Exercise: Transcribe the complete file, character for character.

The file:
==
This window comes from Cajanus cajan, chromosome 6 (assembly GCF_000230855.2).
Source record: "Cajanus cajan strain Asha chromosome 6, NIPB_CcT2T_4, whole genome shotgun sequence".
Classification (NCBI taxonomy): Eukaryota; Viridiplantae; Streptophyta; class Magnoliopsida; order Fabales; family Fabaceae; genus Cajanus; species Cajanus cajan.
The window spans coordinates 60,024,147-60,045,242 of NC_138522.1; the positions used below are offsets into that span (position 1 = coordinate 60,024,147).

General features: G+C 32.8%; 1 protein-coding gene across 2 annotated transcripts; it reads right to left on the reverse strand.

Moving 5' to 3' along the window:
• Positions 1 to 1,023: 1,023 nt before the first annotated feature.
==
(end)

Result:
This window comes from Cajanus cajan, chromosome 6 (assembly GCF_000230855.2).
Source record: "Cajanus cajan strain Asha chromosome 6, NIPB_CcT2T_4, whole genome shotgun sequence".
Classification (NCBI taxonomy): Eukaryota; Viridiplantae; Streptophyta; class Magnoliopsida; order Fabales; family Fabaceae; genus Cajanus; species Cajanus cajan.
The window spans coordinates 60,024,147-60,045,242 of NC_138522.1; the positions used below are offsets into that span (position 1 = coordinate 60,024,147).

General features: G+C 32.8%; 1 protein-coding gene across 2 annotated transcripts; it reads right to left on the reverse strand.

Moving 5' to 3' along the window:
• Positions 1 to 1,023: 1,023 nt before the first annotated feature.